• Damage caused by incorrectly laid tiles does not become statute-barred even after 30 years:

    In the 1980s, tenants in Berlin had tiles laid incorrectly, which resulted in water damage.

    The Federal Court of Justice has now ruled that it is not time-barred more than 30 years later.

  • Wolfgang Kohlhaase is dead:

    he wrote German film history, in the GDR and after reunification: Wolfgang Kohlhaase wrote the screenplays for »Solo Sunny« and »Sommer vorm Balkon«.

    The author has now died at the age of 91.

My favorite story today: The Caravan Manager

When manager Thomas Hirschbach-Taddey , 47, goes on a business trip, he doesn't need a hotel, he needs a parking space: he drives up in a caravan.

His caravan is a luxuriously equipped office on wheels, including conference technology, seating area, portafilter coffee machine, shower and toilet.

In his company, the IT group Cisco, the manager has now gotten the nickname "Circus Roncalli", writes Maren Hoffmann from our sister magazine "manager magazin".

Hirschbach-Taddey dreams of a new form of hybrid work.

Nobody has to go to the office anymore, but you still meet your colleagues face to face from time to time, just on the campsite.

He imagines Wagendörfer for conferences: "If you want to attract new young talent, the business caravan can be an interesting vehicle - you can put temporary offices where you need them at the moment".

Camping at work: For someone like me who spent my childhood holidays in a tent, this is a great idea.

  • Read the whole story here: »The magic is: Closeness is created in the caravan« 

What we recommend at SPIEGEL+ today

  • Hope in decline:

    The left in Lower Saxony hopes to move into the state parliament on Sunday.

    Your chances are not bad - if it weren't for the eternal dispute in the federal party and the rumors of an impending split.

  • What 007 really needs now:

    60 years ago the first James Bond film hit the cinemas.

    In the face of sabotage of deep-sea pipelines and a polar world order, the agent is needed right now - isn't it?

    Three (congratulations) wishes for the future of 007.

  • The Windhorst conspiracy:

    Investor Lars Windhorst is said to have hired an Israeli security company to force ex-Hertha President Gegenbauer out of office.

    Files available to SPIEGEL show how perfidiously the company apparently acted.

  • Shadow man in the twilight:

    Alexis Kohler is the most important and most powerful associate of French President Emmanuel Macron.

    Now the judiciary wants to know whether the head of the Élysée Palace favored his cousins ​​from the shipping company MSC.

Which isn't that important today

Enlarge image

US director Francis Ford Coppola (in March in Los Angeles)


Willy Sanjuan / dpa


Francis Ford Coppola

, 83, hires more stars for his heart project »Megalopolis«.

Dustin Hoffman will also play a role, according to US industry portals, and filming is scheduled to begin later this year.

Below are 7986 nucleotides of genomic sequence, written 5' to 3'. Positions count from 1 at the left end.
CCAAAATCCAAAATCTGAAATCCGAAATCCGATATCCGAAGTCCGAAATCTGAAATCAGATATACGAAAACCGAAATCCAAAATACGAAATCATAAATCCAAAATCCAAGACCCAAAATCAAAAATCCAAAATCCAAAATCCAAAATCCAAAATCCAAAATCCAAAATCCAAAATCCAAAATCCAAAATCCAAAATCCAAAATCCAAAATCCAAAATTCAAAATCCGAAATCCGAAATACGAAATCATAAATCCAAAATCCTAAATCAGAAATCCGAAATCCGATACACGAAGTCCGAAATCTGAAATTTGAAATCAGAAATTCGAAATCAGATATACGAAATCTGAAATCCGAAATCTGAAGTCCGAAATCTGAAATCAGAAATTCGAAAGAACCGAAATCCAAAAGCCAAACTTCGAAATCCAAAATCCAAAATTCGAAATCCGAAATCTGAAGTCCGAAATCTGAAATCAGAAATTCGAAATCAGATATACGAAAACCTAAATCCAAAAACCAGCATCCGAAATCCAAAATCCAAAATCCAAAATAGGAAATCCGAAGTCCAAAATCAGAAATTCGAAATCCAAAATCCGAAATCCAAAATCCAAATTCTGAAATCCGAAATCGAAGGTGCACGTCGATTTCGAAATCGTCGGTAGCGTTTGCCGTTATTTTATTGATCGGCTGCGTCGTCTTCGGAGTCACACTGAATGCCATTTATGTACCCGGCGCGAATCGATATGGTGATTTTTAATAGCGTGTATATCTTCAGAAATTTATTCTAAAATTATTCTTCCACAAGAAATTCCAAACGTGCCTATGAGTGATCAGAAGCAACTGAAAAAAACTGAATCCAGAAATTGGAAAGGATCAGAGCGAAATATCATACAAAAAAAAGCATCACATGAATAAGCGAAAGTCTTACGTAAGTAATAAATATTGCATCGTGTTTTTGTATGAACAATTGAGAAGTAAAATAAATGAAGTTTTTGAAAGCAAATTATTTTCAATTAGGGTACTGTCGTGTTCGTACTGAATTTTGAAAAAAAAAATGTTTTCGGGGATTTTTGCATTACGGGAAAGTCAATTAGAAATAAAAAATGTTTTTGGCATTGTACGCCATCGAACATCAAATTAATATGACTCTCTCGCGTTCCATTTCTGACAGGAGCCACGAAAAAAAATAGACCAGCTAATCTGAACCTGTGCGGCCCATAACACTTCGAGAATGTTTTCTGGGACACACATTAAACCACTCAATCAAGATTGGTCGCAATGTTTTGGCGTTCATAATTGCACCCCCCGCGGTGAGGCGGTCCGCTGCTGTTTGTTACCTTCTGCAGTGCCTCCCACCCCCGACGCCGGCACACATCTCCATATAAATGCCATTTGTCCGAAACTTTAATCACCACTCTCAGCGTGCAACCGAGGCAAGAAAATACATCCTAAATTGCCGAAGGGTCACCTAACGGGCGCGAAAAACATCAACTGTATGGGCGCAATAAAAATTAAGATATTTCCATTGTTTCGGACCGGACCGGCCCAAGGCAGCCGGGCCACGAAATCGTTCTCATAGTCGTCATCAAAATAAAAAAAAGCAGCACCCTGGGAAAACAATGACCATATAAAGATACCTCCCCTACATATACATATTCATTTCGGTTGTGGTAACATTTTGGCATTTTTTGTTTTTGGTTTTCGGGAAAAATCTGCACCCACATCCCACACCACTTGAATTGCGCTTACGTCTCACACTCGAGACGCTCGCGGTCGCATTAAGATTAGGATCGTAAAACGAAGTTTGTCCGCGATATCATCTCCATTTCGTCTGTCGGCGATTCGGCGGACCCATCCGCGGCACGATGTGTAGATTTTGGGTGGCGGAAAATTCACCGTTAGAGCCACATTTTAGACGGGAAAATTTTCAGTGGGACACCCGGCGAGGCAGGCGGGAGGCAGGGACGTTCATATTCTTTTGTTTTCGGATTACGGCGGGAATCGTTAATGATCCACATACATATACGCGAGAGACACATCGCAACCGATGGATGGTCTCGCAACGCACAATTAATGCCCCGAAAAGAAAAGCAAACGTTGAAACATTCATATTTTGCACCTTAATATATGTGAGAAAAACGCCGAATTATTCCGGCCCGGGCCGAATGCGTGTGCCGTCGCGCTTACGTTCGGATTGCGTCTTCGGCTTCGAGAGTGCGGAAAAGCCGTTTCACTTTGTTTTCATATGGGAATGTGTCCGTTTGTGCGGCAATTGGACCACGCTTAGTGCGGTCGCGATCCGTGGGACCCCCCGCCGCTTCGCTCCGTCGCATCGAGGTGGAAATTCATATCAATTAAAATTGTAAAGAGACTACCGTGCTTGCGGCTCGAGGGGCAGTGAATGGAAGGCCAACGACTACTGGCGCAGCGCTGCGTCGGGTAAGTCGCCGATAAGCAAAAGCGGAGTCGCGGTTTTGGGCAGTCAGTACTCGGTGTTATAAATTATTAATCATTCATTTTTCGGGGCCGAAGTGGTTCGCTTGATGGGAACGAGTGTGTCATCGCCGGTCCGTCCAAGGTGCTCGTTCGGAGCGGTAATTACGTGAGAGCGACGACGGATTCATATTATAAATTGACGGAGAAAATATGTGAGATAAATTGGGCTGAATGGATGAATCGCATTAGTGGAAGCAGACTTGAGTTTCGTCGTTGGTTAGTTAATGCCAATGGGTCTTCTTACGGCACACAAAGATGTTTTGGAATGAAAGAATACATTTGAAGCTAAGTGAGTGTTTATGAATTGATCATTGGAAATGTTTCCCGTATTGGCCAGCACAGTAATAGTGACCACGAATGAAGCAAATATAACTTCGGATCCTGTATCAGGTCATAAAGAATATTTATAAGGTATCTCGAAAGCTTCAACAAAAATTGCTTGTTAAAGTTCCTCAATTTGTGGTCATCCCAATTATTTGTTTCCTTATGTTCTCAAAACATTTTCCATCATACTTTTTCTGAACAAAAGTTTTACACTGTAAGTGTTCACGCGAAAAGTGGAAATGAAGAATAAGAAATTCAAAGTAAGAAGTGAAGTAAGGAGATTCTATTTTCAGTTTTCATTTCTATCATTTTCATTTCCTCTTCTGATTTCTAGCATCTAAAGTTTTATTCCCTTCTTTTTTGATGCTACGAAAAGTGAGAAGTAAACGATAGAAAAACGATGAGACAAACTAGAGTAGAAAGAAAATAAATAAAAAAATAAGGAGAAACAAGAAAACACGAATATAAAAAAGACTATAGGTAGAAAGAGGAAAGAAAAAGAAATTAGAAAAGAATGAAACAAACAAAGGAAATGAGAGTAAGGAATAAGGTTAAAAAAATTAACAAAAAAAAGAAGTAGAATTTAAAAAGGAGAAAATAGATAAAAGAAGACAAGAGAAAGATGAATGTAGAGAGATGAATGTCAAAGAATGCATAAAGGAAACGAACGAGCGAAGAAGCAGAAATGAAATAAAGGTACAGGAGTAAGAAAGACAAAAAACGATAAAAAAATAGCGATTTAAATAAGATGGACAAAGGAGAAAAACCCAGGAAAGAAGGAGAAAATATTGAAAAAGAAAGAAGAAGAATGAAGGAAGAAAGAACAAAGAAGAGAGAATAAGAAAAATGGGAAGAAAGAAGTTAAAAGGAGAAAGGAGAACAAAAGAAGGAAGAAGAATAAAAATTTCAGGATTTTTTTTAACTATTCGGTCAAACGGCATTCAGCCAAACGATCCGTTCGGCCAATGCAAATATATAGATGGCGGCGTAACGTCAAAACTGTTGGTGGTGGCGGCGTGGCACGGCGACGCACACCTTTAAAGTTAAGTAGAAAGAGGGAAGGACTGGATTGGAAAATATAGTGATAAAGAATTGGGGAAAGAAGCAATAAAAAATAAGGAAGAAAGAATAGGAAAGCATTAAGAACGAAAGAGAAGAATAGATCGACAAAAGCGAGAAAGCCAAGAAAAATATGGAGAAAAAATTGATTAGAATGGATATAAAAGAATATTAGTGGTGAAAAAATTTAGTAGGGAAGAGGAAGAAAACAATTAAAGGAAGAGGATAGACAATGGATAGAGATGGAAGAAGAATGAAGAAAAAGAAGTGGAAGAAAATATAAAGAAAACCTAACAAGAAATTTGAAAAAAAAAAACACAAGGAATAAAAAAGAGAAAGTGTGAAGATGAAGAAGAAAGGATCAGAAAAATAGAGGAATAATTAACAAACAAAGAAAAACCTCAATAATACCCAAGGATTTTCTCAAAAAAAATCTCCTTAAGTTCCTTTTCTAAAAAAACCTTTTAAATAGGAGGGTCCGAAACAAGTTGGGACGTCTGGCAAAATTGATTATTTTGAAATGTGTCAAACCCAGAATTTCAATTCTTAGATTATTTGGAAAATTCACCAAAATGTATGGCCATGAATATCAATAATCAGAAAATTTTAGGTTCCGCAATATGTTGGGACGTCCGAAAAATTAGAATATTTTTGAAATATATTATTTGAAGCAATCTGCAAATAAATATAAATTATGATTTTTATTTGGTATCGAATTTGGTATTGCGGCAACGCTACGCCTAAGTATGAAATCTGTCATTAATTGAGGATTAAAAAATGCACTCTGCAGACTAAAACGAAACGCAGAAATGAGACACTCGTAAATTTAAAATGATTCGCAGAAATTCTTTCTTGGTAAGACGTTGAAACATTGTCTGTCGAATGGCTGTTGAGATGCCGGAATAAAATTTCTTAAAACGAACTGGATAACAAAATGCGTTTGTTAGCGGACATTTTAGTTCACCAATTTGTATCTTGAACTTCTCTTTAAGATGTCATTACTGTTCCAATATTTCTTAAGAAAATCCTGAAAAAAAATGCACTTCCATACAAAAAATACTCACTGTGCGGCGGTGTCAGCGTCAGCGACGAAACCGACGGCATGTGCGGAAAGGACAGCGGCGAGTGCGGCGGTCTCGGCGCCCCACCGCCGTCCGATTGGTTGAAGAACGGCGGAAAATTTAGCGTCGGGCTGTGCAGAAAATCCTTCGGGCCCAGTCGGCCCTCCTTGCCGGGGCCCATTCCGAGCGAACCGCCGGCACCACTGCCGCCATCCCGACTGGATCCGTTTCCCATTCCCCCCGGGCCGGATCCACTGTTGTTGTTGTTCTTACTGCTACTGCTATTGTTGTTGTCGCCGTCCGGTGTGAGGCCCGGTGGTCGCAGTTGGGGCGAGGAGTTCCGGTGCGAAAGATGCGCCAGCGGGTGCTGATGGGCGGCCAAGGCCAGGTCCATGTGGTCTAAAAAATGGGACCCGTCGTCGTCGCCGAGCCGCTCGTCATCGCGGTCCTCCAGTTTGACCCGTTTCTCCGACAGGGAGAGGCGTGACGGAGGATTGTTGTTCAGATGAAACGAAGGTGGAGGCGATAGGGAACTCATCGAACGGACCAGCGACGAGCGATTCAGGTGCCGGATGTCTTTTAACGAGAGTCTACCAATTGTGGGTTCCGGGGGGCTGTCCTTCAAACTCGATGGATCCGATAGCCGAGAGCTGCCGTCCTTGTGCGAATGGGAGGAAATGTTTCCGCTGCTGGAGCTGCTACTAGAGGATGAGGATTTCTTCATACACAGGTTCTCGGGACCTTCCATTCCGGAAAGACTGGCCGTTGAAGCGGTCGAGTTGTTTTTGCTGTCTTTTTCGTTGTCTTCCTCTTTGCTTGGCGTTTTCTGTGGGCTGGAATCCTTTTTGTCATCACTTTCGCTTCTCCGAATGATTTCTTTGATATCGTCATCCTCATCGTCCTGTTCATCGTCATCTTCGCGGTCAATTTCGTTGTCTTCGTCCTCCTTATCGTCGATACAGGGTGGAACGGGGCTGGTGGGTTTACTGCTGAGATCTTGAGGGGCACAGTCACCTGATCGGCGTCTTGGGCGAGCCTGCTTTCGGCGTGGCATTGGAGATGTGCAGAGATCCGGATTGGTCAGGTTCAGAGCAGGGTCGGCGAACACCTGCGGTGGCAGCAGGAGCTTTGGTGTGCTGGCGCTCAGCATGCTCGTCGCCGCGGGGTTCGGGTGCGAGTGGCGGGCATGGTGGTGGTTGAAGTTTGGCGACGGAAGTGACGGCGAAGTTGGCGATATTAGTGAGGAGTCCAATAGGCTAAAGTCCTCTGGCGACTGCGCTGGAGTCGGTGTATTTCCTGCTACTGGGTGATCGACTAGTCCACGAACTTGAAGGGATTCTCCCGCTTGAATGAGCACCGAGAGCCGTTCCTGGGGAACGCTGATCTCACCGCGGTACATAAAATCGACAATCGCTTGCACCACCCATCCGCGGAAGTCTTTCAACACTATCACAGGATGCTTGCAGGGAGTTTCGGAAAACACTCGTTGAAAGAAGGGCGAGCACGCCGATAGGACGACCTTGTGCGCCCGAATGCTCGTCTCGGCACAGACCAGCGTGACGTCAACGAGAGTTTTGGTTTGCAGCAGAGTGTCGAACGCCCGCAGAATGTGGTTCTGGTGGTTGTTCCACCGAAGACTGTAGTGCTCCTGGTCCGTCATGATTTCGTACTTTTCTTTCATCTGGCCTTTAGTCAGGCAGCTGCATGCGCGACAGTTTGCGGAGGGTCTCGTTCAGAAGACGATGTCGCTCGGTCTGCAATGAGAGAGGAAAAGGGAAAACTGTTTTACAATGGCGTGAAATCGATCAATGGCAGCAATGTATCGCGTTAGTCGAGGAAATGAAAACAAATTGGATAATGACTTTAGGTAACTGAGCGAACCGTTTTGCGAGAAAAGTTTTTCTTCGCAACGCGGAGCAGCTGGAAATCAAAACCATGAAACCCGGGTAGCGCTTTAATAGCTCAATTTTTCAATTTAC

The cast includes Adam Driver, Nathalie Emmanuel, Aubrey Plaza, Laurence Fishburne, Shia LaBeouf and Jason Schwartzman, among others.

The five-time Oscar winner Coppola has been talking about "Megalopolis" for years.

It will be a drama set in futuristic New York.

Coppola likened it to a Ben-Hur style epic.

He wants to raise the $120 million that the film is expected to cost himself.

It doesn't matter to him whether he makes a profit or a loss.

Typo of the day

, now corrected: the federal and state governments have agreed to the issue of financing relief in the energy crisis.

Cartoon of the Day:

A New Island

And tonight?

Enlarge image

Loretta Lynn (1932 - 2022)


Erika Goldring/WireImage/Getty Images

As I write this evening, I'm listening through my favorite records by country singer Loretta Lynn, who died yesterday at the age of 90.

Country music in Germany has long had a bad reputation beyond trucker rest stops.

The fact that this has changed radically over the past 20 years is primarily due to the late work of Johnny Cash, but also secondarily to Loretta Lynn, who in 2004 asked analog hipster Jack White for a new, rough sound for the album »Van Lear Rose«.

What is most remarkable about Lynn is her lyrics, her mastery of telling a story in less than three minutes about her childhood in a mining family, teenage pregnancy, her self-destructive marriage to a good-for-nothing.

I think Loretta Lynn songs often tell you more about America than many editorials in The New York Times.

One could spend weeks with Lynn's life's work.

There's the Oscar-winning 1980 film adaptation of her biopic, Coal Miner's Daughter, starring Sissy Spacek, and the 2016 documentary, Still a Mountain Girl. And there's the very good interview that my colleague Tobias Rapp guided when he visited Lynn in Tennessee seven years ago.

"How do you write good songs?" asked Tobias.

Loretta Lynn's answer: "One must not lie."

I wish you a nice evening.

Sincerely yours

Alexander Neubacher

Here you can order the »Situation in the Evening« by e-mail.

Source: spiegel

All news articles on 2022-10-05